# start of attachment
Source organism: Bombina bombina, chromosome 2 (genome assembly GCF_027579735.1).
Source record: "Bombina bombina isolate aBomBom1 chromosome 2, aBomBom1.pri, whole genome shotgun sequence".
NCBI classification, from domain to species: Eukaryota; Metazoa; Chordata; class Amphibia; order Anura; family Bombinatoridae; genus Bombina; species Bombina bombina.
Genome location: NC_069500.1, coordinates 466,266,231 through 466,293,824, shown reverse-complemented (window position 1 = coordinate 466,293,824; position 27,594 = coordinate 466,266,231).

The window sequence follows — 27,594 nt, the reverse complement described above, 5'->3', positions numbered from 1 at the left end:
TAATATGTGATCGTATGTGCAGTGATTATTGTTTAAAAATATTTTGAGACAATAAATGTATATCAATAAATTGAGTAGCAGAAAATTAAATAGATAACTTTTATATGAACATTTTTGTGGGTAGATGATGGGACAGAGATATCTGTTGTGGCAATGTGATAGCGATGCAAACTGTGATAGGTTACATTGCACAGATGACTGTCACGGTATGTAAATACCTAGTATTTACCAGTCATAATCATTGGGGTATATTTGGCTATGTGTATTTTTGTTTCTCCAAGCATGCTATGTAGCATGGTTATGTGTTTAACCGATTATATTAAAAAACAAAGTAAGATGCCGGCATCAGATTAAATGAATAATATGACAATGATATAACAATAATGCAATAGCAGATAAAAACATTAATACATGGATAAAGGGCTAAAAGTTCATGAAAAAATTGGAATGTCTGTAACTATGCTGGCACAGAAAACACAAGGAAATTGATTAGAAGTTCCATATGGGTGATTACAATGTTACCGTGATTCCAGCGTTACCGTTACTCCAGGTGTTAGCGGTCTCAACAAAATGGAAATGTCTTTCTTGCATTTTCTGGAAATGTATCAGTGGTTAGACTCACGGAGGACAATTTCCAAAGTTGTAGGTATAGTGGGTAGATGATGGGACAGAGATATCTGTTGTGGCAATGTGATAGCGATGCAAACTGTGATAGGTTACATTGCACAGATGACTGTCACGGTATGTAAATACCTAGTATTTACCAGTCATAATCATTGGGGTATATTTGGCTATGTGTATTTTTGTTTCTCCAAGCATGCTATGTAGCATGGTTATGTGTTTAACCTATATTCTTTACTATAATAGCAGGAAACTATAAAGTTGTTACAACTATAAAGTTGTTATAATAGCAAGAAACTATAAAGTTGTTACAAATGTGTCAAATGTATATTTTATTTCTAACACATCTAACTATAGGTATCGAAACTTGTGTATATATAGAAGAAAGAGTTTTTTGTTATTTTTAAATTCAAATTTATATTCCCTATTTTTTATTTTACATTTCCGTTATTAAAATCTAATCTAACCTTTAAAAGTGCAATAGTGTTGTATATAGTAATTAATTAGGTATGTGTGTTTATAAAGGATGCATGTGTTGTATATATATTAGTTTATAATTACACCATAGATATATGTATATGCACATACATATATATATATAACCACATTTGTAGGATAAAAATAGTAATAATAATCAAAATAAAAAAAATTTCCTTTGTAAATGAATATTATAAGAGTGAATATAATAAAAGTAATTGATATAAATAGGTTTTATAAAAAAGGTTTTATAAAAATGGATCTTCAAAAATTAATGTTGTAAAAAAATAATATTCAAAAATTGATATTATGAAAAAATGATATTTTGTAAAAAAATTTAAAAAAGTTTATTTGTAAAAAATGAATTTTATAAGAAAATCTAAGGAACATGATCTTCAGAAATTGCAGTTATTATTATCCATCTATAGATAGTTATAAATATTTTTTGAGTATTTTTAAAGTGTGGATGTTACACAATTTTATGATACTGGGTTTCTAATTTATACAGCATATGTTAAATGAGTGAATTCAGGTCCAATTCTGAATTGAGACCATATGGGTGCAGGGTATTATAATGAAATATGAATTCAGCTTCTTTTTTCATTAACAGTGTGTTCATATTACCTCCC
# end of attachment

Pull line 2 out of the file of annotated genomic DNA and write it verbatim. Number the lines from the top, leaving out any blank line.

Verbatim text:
Source record: "Bombina bombina isolate aBomBom1 chromosome 2, aBomBom1.pri, whole genome shotgun sequence".